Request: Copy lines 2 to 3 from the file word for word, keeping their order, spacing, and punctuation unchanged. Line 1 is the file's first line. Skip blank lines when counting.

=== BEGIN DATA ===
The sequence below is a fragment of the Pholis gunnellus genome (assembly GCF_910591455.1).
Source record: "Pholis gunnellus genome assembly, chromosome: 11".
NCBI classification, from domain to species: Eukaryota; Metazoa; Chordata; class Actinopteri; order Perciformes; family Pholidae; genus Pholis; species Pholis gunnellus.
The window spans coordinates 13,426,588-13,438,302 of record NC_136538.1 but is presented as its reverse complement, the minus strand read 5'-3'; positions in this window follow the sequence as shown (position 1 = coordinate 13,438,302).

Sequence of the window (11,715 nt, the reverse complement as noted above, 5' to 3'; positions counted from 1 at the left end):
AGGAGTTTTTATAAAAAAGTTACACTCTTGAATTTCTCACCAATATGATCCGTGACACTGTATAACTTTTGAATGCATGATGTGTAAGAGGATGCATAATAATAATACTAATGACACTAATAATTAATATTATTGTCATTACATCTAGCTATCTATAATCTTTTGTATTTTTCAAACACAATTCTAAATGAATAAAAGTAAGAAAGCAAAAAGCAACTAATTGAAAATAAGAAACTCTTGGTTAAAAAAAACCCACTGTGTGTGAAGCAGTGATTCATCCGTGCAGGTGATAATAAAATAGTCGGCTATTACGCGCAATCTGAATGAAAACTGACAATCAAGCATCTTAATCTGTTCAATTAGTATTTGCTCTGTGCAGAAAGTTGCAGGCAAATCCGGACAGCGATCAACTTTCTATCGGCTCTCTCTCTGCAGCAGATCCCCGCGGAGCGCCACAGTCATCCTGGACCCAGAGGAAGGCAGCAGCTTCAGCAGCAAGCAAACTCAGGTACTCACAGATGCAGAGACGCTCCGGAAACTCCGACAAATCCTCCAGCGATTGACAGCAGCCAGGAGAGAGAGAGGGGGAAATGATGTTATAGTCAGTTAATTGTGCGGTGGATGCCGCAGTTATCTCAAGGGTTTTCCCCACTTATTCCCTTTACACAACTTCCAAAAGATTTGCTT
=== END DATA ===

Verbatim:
Source record: "Pholis gunnellus genome assembly, chromosome: 11".
NCBI classification, from domain to species: Eukaryota; Metazoa; Chordata; class Actinopteri; order Perciformes; family Pholidae; genus Pholis; species Pholis gunnellus.